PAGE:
The Good, the Bad and the Ugly of the Tax Deal
December 9, 2010
Compared to ideal tax policy, the deal announced this week between congressional Republicans and President Obama is terrible. But compared to what many expected to happen, the deal is pretty good. In other words, grading this package depends on your benchmark. This is why reaction has been all over the map, says Daniel J. Mitchell, a senior fellow at the Cato Institute.
- The good part of the agreement is the avoidance of bad things, sort of the political version of the Hippocratic oath -- do no harm.
- Tax rates next year are not going to increase.
- The main provisions of the 2001 and 2003 tax acts are extended for two years -- including the lower tax rates on dividends and capital gains.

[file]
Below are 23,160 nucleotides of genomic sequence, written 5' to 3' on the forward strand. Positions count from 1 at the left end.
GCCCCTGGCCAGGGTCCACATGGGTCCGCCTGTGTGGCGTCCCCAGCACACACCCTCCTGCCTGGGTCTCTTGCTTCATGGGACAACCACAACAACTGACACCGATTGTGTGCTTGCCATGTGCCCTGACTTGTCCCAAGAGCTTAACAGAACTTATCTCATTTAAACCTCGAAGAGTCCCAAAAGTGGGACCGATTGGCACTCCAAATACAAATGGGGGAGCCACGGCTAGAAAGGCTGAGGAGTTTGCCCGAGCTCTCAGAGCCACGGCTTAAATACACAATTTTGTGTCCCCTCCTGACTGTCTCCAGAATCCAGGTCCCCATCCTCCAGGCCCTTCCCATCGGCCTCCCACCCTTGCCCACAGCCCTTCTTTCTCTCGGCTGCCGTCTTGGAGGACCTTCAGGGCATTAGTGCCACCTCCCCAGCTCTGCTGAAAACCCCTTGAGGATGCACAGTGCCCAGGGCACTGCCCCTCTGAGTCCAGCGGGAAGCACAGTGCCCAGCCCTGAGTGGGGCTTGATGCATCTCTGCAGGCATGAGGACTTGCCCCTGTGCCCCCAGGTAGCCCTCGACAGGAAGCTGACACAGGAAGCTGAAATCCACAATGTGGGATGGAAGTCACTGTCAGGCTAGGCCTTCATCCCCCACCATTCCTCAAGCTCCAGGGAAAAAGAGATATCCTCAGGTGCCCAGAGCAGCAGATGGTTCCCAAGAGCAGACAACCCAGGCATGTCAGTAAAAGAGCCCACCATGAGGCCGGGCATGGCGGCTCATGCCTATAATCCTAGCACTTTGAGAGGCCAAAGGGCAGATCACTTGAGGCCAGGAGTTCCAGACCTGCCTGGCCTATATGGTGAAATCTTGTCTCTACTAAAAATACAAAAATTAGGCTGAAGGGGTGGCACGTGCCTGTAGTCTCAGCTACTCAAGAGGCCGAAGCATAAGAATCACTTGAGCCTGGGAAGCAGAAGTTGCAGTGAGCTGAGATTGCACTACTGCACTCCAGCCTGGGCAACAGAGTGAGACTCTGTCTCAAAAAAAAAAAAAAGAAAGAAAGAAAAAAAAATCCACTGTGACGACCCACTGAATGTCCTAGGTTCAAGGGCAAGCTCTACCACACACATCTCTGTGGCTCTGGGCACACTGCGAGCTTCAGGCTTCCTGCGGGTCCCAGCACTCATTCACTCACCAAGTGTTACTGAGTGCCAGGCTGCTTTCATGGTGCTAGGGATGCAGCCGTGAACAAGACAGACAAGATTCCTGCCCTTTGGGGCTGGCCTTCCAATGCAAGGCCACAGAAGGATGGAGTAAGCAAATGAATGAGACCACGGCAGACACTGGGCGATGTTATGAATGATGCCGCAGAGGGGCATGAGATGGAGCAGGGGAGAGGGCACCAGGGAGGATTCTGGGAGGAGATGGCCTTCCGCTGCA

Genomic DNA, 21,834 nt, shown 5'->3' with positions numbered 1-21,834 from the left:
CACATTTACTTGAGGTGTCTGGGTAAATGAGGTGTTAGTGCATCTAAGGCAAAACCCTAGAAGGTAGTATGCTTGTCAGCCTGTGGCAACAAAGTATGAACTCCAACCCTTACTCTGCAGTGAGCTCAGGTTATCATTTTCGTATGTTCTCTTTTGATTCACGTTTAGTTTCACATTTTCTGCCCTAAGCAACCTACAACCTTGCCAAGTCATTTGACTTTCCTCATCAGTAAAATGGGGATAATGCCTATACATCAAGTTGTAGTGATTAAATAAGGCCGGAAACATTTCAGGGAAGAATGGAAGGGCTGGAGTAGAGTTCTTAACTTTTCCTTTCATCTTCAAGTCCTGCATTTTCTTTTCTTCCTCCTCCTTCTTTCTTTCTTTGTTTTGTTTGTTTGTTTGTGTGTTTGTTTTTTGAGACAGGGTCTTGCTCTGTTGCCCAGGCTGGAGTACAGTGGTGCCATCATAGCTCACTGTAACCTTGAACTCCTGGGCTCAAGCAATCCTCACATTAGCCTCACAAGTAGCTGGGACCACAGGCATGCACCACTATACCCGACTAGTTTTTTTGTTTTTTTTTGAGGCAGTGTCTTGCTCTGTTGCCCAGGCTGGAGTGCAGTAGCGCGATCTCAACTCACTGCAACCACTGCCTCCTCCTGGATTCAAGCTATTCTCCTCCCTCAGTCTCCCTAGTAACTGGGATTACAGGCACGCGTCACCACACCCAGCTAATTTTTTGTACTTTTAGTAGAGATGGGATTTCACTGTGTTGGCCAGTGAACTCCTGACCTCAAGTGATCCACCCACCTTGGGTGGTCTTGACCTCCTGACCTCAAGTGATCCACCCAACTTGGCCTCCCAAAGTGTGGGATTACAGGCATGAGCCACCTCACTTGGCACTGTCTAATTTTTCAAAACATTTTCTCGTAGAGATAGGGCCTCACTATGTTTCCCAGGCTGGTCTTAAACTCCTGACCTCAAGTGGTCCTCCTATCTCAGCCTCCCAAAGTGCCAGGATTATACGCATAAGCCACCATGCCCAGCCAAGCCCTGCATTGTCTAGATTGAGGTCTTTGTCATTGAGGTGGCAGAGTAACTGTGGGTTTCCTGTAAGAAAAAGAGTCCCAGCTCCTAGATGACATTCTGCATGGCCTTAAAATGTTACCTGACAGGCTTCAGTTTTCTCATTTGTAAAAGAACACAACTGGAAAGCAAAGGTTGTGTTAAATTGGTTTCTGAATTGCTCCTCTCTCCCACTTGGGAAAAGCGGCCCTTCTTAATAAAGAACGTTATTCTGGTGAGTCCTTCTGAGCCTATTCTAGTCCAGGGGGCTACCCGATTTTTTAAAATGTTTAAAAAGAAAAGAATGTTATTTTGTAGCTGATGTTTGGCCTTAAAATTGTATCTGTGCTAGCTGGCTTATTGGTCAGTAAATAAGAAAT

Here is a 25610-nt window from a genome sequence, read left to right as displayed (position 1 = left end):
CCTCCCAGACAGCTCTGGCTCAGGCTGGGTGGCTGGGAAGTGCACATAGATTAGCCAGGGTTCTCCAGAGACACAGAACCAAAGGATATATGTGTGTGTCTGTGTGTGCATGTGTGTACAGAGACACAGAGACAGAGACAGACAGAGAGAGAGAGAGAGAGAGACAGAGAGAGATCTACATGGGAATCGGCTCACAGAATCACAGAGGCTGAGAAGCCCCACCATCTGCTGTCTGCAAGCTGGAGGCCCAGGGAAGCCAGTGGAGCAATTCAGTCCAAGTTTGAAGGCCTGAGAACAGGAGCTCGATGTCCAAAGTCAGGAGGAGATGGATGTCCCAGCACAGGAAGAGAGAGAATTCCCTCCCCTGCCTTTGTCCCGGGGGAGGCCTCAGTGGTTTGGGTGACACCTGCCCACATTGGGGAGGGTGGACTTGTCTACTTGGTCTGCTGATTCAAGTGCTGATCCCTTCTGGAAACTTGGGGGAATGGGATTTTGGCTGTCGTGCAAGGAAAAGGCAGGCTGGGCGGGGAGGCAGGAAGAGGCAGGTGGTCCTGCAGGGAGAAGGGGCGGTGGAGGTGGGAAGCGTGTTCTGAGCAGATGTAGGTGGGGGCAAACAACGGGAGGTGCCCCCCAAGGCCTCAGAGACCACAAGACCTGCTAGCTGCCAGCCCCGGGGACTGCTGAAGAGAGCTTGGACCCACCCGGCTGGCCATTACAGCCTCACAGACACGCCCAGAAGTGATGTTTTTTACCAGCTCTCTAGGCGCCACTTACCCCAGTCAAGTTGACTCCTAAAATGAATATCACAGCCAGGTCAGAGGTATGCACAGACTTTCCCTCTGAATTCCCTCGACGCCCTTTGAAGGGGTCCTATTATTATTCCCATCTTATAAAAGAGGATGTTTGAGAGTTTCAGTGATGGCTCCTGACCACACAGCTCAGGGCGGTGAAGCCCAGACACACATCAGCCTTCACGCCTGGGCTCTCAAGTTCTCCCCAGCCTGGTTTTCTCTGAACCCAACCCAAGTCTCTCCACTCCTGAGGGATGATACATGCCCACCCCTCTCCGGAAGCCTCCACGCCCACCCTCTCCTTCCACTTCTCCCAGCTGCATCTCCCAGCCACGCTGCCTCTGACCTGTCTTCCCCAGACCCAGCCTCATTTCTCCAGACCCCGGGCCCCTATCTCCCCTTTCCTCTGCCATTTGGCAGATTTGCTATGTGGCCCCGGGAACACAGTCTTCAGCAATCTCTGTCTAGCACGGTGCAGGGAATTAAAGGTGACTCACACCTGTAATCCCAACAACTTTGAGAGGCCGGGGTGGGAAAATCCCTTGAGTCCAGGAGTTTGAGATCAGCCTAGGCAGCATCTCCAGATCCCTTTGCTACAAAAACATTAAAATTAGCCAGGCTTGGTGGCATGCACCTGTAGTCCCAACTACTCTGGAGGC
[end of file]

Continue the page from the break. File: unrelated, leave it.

- Another bit of good news is that the death tax will be 35 percent for two years, rather than 55 percent, as would have happened without an agreement.
- Last but not least, there is a one-year provision allowing businesses to"expense" new investment rather than have it taxed.
- The burden of government spending is going to increase.
- Unemployment benefits are extended for 13 months.
- And there is no effort to reduce spending elsewhere to "pay for" this new budgetary burden.
- As happens so often when politicians make decisions, the deal includes all sorts of special-interest provisions.
- Moreover, the temporary nature of the package is disappointing, and there will be very little economic boost from this deal.
Source: Daniel J. Mitchell, "The Good, the Bad and the Ugly of the Tax Deal," Cato-at-Liberty.org, December 7, 2010.
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